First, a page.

Decision trees, one of the oldest statistical and machine learning models, are widely used as interpretable models and as the basis of random and boosted forests. However, their true power remains underexploited. The reason is well known: they involve a difficult, nonconvex, nondifferentiable optimization problem, caused by the discrete nature of the tree decisions. To this day, in spite of decades of research, the usual way to train decision trees is using a greedy recursive partitioning procedure (such as CART, C4.5 and variations of them), which is highly suboptimal. Also, the type of trees used is typically of the axis-aligned type, which is a very restrictive model form. This situation is drastically different from the way most machine learning models are trained (logistic regression, kernel machines, neural nets, etc.) — where we pick an arbitrary loss and regularization functions defined over a parametric model, and then apply some algorithm that iteratively descends down the objective function, continuously improving over previous iterates until convergence.
We will describe Tree Alternating Optimization (TAO), an algorithm that achieves all of the above and makes trees and tree-based models first-class machine learning models. TAO is based on two theorems: a separability condition over sets on non-descendant nodes, and a reduced problem that shows how to lower globally the objective function over an individual decision or leaf node. Starting from a given tree structure and initial node parameters, TAO repeatedly optimizes nodes in alternation, monotonically decreasing the objective function. TAO works with any loss and regularization and with any type of tree as long as the decision and leaf nodes’ reduced problems can be (approximately) solved. This opens up an enormous space of models that we have started exploring.
We will show how TAO can be used to train various types of trees and forests. A particularly useful model are sparse oblique trees, which impose a sparsity penalty or constraint on the tree parameters so the tree structure is learned automatically and each node uses few features. These trees strike a good compromise between accuracy and interpretability and are scalable to large datasets and trees. As an application, I will show how to use sparse oblique trees as a “microscope” to probe into the internal workings of deep neural nets and even manipulate them. This allows us, among other things, to determine which groups of neurons are responsible for which output classes of the network; and to force the network to predict, or not predict, a given class by masking certain neurons. This suggests that sparse oblique trees could also be used in neuroscience, cognitive science and psychology as a tool to understand and manipulate biological neural networks.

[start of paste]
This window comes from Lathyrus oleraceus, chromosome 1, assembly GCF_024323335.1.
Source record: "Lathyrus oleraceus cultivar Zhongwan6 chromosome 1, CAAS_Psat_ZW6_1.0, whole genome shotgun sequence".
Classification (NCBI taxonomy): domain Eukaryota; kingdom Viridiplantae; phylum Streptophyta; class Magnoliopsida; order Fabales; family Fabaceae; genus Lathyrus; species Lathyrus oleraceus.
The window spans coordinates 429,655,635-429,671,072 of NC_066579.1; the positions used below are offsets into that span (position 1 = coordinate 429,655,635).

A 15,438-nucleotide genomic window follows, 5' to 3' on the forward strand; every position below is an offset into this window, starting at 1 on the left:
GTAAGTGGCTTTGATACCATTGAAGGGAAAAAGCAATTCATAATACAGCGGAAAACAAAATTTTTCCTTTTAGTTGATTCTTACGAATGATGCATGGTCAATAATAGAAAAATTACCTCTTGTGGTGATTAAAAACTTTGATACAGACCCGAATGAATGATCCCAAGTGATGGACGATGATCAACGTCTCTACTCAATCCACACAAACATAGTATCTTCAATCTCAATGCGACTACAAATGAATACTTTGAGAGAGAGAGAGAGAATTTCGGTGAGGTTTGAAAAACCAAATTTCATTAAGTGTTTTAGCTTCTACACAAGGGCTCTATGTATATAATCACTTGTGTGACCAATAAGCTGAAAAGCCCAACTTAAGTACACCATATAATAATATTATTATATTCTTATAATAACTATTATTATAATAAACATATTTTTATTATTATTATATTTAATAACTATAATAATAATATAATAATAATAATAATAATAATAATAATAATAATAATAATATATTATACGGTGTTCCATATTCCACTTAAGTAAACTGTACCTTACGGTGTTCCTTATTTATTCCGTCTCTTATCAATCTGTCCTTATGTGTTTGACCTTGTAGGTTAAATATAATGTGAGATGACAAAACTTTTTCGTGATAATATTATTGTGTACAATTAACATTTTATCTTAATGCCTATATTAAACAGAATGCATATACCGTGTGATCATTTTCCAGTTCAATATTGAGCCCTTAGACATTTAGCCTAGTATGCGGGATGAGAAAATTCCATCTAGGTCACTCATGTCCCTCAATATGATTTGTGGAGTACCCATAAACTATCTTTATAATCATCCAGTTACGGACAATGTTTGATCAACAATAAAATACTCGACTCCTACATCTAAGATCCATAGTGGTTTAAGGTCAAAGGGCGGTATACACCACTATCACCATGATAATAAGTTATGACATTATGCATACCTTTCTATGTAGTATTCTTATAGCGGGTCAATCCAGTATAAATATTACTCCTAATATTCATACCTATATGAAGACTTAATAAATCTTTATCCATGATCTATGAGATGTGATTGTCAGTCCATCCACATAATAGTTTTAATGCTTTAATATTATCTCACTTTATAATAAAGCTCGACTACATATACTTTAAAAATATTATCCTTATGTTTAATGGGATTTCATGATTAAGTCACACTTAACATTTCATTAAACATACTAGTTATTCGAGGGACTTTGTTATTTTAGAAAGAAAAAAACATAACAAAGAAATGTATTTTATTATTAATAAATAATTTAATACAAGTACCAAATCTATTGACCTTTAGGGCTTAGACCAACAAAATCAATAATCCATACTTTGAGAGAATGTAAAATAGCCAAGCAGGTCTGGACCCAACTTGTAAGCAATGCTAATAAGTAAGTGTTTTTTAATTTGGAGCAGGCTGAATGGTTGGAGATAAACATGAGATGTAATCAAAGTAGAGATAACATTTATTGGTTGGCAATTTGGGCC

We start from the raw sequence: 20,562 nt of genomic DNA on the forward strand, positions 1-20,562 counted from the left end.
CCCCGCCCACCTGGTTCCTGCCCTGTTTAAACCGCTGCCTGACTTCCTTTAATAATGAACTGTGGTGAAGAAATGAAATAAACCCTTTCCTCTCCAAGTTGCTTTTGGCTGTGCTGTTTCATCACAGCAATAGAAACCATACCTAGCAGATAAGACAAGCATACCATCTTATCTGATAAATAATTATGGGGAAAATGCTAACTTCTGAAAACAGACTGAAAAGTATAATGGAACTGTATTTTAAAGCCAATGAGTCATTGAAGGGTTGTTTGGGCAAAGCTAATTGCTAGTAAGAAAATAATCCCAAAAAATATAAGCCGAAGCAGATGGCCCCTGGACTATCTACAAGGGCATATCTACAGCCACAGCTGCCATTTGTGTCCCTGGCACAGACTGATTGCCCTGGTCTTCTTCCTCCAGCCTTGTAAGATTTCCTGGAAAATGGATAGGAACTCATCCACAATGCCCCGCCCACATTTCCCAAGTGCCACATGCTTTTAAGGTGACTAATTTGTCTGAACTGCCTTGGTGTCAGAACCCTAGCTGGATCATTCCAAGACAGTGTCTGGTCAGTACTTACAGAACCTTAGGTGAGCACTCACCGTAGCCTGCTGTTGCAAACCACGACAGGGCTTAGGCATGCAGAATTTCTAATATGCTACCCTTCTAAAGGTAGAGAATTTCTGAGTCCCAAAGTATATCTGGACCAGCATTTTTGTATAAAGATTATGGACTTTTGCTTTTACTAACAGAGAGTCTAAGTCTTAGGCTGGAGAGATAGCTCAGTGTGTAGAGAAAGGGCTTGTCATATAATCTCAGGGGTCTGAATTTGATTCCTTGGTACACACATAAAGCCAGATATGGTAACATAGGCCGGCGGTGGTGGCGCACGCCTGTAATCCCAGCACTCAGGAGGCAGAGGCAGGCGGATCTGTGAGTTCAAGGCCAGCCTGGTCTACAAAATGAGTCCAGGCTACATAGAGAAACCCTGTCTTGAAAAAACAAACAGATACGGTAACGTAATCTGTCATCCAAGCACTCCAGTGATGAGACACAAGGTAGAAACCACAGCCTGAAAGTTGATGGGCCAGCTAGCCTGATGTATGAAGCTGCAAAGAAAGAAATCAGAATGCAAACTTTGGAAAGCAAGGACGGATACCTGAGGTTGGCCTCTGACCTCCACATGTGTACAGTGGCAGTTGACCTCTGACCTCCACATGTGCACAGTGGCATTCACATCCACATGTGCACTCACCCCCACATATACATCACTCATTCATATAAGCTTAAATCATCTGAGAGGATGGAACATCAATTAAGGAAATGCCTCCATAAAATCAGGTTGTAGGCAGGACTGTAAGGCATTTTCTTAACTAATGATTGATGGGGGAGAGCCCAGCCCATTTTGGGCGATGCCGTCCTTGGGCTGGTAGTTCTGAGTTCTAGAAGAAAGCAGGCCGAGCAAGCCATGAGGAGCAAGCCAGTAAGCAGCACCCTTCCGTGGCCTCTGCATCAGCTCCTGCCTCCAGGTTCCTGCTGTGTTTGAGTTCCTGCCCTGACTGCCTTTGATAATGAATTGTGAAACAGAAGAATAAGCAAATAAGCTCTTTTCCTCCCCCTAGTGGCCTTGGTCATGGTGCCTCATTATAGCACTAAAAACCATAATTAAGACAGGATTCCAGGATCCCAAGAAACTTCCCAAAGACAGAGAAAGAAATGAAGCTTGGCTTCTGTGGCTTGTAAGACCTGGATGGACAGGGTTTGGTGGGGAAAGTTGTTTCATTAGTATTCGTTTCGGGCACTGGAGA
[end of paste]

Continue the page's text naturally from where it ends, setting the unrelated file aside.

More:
Another success of TAO is with decision forests. When using sparse oblique trees as the base learner, the resulting forests are consistently more accurate than the state-of-the-art (random forests, AdaBoost, gradient boosting) across many datasets, while resulting in drastically fewer trees and possibly fewer parameters and faster inference.
This joint work with my students Magzhan Gabidolla, Suryabhan Singh Hada, Yerlan Idelbayev and Arman Zharmagambetov.
Miguel ¡. Carreira-PerpiÒ·n is a professor in the Department of Computer Science and Engineering at the University of California, Merced. He received the degree of “licenciado en inform·tica” (MSc in computer science) from the Technical University of Madrid in 1995 and a PhD in computer science from the University of Sheffield in 2001. Prior to joining UC Merced, he did postdoctoral work at Georgetown University (in computational neuroscience) and the University of Toronto (in machine learning), and was an assistant professor at the Oregon Graduate Institute (Oregon Health & Science University). He is the recipient of an NSF CAREER award, a Google Faculty Research Award and best (student) paper awards at AISTATS and Interspeech. He is an action editor for the Journal of Machine Learning Research, a past associate editor for the IEEE Transactions on Pattern Analysis and Machine Intelligence, and has been an area chair or senior area chair for several machine learning, computer vision and data mining conferences (NIPS, ICML, AISTATS, AAAI, ECCV, SDM). His research interests lie in machine learning and optimization. Most recently, he has been interested in nonconvex optimization problems that involve nested functions (such as deep neural nets) and possibly a mixture of discrete and continuous parameters; in neural net compression, formulated as a constrained optimization; and in decision tree optimization. Other interests are in unsupervised learning problems such as dimensionality reduction (including spectral methods, nonlinear embedding methods and autoencoders), clustering and denoising, mean-shift algorithms, learning binary hash functions, and applications to speech processing (e.g. articulatory inversion and model adaptation), computer vision, sensor networks, information retrieval and other areas.